National Fisherman

The Rudderpost 

jesJes Hathaway is the editor in chief of National Fisherman magazine and NationalFisherman.com.

 

Two federal decisions yesterday sent a wave of relief throughout the Gulf Coast.

First, NOAA dismissed three petitions attempting to punish shrimpers for turtle deaths that have not been proven to be caused by shrimping — and in fact occurred in the early days of the Deepwater Horizon oil spill, when the fishery was not active.

Second, the federal agency increased the TAC for red snapper by nearly 350,000 pounds.

The first decision comes after NOAA was able to document high rates of compliance among fishermen with the federal requirement for turtle-excluder devices.

It is a victory for those who would protect non-commercial species as well as those who would protect fishermen. And it goes to show that the two groups can and often do intersect.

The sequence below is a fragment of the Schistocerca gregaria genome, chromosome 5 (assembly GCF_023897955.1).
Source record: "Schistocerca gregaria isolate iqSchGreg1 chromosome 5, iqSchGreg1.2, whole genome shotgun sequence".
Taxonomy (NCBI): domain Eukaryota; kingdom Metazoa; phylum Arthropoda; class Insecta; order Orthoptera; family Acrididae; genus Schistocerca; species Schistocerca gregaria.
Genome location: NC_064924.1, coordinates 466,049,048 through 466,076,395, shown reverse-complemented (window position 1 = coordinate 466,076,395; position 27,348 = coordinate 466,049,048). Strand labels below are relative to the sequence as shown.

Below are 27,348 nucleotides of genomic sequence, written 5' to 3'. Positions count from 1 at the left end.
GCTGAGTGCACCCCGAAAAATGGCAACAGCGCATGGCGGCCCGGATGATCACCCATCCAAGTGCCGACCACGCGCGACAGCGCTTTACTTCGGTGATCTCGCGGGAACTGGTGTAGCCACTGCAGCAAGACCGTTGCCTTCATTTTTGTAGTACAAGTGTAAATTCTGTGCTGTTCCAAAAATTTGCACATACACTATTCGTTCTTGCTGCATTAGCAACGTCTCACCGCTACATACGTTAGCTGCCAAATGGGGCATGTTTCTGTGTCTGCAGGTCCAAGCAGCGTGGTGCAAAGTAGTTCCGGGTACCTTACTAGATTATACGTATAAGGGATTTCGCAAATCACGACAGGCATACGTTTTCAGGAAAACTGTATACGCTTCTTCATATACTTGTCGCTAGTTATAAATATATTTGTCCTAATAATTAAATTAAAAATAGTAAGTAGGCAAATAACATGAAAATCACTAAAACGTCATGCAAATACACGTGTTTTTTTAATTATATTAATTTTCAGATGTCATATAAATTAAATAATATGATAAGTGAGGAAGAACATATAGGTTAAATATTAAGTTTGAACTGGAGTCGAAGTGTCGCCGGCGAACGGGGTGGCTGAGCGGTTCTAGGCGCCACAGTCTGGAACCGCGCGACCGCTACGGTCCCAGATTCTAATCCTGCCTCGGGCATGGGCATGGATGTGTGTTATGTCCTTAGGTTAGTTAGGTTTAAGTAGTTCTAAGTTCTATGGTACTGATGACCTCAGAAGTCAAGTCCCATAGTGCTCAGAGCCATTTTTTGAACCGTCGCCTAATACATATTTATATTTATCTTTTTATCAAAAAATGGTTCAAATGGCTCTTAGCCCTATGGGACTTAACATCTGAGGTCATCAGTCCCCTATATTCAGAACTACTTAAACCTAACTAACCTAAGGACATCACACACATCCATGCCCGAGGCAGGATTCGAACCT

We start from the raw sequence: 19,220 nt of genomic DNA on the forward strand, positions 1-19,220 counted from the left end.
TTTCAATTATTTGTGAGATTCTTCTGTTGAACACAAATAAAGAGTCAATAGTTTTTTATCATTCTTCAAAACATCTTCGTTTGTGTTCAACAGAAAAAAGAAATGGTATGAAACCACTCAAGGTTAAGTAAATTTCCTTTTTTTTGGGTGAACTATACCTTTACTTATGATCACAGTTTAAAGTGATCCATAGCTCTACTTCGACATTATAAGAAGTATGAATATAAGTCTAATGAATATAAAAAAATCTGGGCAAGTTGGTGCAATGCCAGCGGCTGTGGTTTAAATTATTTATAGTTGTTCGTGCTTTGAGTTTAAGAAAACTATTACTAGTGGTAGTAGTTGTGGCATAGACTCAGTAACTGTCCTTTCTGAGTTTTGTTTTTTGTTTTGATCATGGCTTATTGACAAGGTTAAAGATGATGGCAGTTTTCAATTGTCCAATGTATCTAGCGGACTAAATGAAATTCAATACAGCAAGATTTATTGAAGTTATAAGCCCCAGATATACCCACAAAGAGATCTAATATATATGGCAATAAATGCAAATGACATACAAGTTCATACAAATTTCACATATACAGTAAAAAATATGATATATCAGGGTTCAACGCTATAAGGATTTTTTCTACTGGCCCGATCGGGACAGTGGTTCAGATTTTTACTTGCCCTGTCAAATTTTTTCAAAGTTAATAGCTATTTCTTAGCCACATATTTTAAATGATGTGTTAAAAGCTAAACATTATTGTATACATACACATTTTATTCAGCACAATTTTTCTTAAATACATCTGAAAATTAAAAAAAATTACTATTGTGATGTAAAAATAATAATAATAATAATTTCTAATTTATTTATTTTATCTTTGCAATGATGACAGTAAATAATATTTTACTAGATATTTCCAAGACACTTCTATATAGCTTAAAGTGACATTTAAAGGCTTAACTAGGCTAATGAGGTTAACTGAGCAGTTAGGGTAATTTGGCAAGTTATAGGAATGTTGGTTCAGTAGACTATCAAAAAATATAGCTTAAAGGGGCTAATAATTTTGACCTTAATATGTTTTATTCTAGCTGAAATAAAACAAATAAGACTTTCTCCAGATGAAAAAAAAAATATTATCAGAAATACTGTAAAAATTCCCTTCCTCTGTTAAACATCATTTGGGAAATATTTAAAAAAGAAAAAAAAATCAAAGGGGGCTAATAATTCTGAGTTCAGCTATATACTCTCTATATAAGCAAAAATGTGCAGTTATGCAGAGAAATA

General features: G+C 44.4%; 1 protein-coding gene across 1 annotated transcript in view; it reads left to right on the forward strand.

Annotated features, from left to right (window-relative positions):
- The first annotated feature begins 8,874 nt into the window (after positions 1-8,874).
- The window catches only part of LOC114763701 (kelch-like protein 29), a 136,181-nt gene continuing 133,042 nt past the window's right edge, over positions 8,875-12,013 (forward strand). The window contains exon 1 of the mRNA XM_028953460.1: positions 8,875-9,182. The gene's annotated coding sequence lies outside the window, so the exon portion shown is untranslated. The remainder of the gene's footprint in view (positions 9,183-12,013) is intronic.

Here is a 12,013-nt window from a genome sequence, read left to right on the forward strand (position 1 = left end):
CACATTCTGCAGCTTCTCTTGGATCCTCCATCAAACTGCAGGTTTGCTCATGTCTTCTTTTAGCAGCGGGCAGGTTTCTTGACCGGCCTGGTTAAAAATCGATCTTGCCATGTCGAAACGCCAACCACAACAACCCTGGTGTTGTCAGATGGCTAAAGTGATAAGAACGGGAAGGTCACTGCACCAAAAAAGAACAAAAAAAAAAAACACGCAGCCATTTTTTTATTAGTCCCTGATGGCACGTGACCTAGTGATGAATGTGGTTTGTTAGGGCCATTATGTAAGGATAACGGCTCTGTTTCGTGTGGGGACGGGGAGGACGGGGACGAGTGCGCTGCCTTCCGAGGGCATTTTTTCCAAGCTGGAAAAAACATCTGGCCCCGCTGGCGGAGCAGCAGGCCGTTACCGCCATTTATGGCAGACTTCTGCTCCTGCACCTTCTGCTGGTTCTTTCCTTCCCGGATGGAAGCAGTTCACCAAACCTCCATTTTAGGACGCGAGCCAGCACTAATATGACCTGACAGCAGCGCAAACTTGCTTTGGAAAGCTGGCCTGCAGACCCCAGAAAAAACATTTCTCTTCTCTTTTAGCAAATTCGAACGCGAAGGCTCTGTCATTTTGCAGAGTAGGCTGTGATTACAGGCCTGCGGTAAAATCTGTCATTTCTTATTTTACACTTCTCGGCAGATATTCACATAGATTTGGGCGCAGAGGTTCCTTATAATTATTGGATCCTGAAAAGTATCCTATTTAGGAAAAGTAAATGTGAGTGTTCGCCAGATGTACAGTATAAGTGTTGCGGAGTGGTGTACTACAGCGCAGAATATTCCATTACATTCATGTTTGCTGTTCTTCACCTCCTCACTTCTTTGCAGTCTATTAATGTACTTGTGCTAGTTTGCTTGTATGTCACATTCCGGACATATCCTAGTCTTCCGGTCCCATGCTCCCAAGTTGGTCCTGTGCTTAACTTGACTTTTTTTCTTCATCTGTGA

The decision to increase the red snapper TAC in the gulf is the result of years of fishermen reporting a significant increase in the biomass.

These two proclamations are victories for Southern fishermen, and I commend NOAA officials for keeping a clear head and seeking solutions of compromise without compromising the integrity of the fleets.

National Fisherman Live

National Fisherman Live: 3/10/15

In this episode, Online Editor Leslie Taylor talks with Mike McLouglin, vice president of Dunlop Industrial and Protective Footwear.

National Fisherman Live: 2/24/15

In this episode:

March date set for disaster aid dispersal
Oregon LNG project could disrupt fishing
NOAA tweaks gear marking requirement
N.C. launches first commercial/recreational dock
Spiny lobster traps limits not well received

Inside the Industry

It is with great sadness that Furuno USA announced the passing of industry veteran and long-time Furuno employee, Ed Davis, on April 30.
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Alaska Gov. Bill Walker is required by state statute to appoint someone to the Board of Fisheries by today, Tuesday, May 19. However, his efforts to fill the seat have gone unfulfilled since he took office in January. The seven-member board serves as an in-state fishery management council for fisheries in state waters.

The resignation of Walker’s director of Boards and Commissions, Karen Gillis, fanned the flames of controversy late last week.

Read more...
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